How It's Worked Out: Took the Bears to the NCAA tournament for the first time in three years.

No. 8: Rick Pitino to Louisville, 2001

Glory Days: Won the 1996 national title at Kentucky and nearly repeated in '97.

Why It Ended: Return engagement with the pros, which ended in disaster at Boston.

These Days: Coaches Kentucky's biggest rival.

Weirdness Factor: Off the charts, to use a Pitino-ism, in the early days. But it was the best job available to Pitino after resigning in Boston, and Big Blue bitterness has subsided somewhat in recent years.

[+] EnlargeRick Pitino and Tubby Smith
AP Photo/Ed ReinkeWhen Rick Pitino returned to Rupp for the first time with archrival Louisville, he faced off with Tubby Smith … who later left Bluegrass country for the Twin Cities.

How It's Worked Out: Took the Cardinals to the 2005 Final Four, their first since 1986. This year's team won the Big East title, earned the school's first No. 1 NCAA seed since 1983 and its first AP No. 1 ranking ever. But a bad loss to Michigan State in the regional final left a sour aftertaste.

No. 7: Tubby Smith to Minnesota, 2007

Glory Days: Won the 1998 national title at Kentucky.

Why It Ended: Mutual burnout between coach and fans.

These Days: Wearing snow boots in Minneapolis.

Weirdness Factor: Nobody ever would have thought of leaving Kentucky for Minnesota -- until Smith did it. Big step down in program profile, but a big step up in terms of coaching comfort.

How It's Worked Out: Smith took his first Gophers team to the NIT and his second to the NCAAs -- its first trip to the Big Dance since 2005 and just its second of the decade. Minnesota is thrilled to have him, but Tubby's name popped up often enough in the coaching rumor mill this spring that you wonder whether the thrill is mutual.

No. 6: Tommy Amaker to Harvard, 2007

Glory Days: Took Seton Hall to the 2000 Sweet 16, then relocated to Michigan.

Why It Ended: In six seasons, he never rebuilt the Wolverines into anything better than an NIT team.

These Days: Took his turtlenecks to college basketball's academic neighborhood.

Weirdness Factor: Big East to Big Ten to Ivy League? Pretty weird.

How It's Worked Out: There was controversy last year about Amaker allegedly recruiting outside Harvard's traditional academic strictures, and the fallout sent star recruit Frank Ben-Eze to Davidson instead. On the court, the Crimson have gone from 8-22 his first season to 14-14 in his second, with upset victories over Michigan and Boston College along the way.

No. 5: Mike Jarvis to Florida Atlantic, 2008

Glory Days: Led St. John's to the 1999 Elite Eight.

Why It Ended: Scandal that led the Johnnies to ban themselves from the 2004 NCAA tournament. Jarvis resigned six games into that season, but was personally cleared of wrongdoing.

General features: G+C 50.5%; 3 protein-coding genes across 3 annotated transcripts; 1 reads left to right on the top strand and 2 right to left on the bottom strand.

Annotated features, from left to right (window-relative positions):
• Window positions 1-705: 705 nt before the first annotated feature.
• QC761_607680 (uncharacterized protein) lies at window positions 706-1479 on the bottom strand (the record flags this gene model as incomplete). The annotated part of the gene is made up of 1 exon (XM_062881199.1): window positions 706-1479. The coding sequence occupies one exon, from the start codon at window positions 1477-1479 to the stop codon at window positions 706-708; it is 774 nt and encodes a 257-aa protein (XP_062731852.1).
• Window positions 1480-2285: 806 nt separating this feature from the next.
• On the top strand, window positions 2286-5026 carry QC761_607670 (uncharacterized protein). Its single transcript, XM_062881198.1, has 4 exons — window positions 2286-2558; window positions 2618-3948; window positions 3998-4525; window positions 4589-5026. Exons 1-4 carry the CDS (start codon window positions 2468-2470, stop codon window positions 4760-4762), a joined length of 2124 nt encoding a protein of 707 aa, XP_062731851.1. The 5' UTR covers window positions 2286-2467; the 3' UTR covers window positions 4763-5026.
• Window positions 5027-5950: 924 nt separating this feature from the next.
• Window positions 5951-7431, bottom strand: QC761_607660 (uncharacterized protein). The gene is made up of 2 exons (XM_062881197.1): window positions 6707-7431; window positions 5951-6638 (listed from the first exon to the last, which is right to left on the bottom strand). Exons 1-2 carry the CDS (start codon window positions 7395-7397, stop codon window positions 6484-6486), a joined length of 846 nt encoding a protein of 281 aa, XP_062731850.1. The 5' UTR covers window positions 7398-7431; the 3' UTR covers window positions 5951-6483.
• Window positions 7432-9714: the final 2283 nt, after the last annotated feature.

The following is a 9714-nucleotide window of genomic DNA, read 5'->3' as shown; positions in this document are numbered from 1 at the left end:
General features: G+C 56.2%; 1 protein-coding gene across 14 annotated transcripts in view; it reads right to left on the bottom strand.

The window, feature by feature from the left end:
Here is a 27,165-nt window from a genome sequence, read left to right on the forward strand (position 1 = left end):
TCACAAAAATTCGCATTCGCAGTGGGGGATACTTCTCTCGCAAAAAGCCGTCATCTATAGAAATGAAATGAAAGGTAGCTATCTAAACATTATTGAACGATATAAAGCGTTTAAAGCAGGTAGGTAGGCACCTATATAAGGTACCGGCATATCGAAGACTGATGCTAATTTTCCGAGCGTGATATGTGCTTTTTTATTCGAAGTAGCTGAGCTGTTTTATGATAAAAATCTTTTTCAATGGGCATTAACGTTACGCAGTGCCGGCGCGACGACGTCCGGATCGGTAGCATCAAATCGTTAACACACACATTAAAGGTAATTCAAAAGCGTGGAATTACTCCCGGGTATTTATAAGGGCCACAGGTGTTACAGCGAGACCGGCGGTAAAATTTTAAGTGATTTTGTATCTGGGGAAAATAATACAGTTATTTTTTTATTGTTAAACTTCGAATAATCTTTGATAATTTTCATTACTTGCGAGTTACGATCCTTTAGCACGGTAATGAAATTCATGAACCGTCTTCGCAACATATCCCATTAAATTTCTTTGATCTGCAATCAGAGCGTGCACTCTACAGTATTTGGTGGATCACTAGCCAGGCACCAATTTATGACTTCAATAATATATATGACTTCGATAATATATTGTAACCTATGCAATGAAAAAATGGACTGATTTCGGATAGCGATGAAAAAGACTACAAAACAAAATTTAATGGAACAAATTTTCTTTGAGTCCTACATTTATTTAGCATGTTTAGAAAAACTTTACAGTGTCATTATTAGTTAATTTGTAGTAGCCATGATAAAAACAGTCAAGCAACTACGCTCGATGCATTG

These Days: After five years on the sidelines the native Northeasterner is back at a Sun Belt bottom-feeder, just up the road from Isiah.

Weirdness Factor: It's a long way from home games in Madison Square Garden to home games in "The Burrow," the Owls' 5,000-seat gym.

How It's Worked Out: Jarvis went 6-26 in his first season. The only time anyone noticed him was when he was ejected from a January game against Louisiana-Monroe for three technical fouls and had to be escorted off the floor by campus cops. That also earned him a one-game suspension.

[+] EnlargeSteve Fisher
AP Photo/Frank Franklin IISteve Fisher coached in three NCAA Final Fours while at Michigan. He found himself in the NIT Final Four at San Diego State this season.

No. 4: Steve Fisher to San Diego State, 1999

Glory Days: Fell into the 1989 national title as interim coach at Michigan, and took two subsequent Wolverines teams to the Final Four.

Why It Ended: Scandal. When Ed Martin's payola to Michigan players went public, Fisher was fired.

These Days: Fisher has established himself at a school that doesn't much care about college basketball.

Weirdness Factor: Seemed very strange at the time, but Fisher was still a bit radioactive from the Michigan mess and the Aztecs were seeking their first-ever "name" coach.

How It's Worked Out: Pretty well for all involved. San Diego State had been to three NCAA tournaments in its history before Fisher and now has been to two more. (Though it still is seeking its first-ever NCAA victory.) The Aztecs have had four straight 20-win seasons and played in either the NCAAs or NIT in each of those seasons.

No. 3: Bobby Cremins to College of Charleston, 2006

Glory Days: Took Georgia Tech's "Lethal Weapon 3" team to the 1990 Final Four, part of a nine-year run of NCAA tournament appearances.

Why It Ended: Four straight losing records in Atlantic Coast Conference play.

These Days: Living the good (albeit obscure) life on the Carolina coast.

Weirdness Factor: Cremins was out of coaching for seven years, which has to be nearing a record of some sort. Not sure which was stranger: his desire to get back in, or Charleston's desire to hire him.

How It's Worked Out: Pretty well, actually. Charleston has won 65 games in three years under Cremins, including 27 this past season. But after beating Southern Conference kingpin Davidson, the Cougars blew a golden opportunity for their first NCAA bid in 10 years by losing the SoCon final to Chattanooga.

No. 2: Rollie Massimino to Northwood University, 2006

Glory Days: Took Villanova to the 1985 national title.

Why It Ended: Worn-out welcome.

These Days: Coaching NAIA school.

Weirdness Factor: A man who beat John Thompson and presided over the perfect game, then succeeded Jerry Tarkanian in Las Vegas, is now scraping around in the Sun Conference. Enough said.

How It's Worked Out: Marriage of bizarre convenience. Septuagenarian Rollie is still earning a check and Northwood occasionally gets mentioned in basketball circles.

No. 1: Isiah Thomas to FIU, 2009

The new gold standard for weird. Don't be surprised if Zeke walks out for his first game in November with David Byrne's lyrics rattling through his head.

Pat Forde is a senior writer for ESPN.com.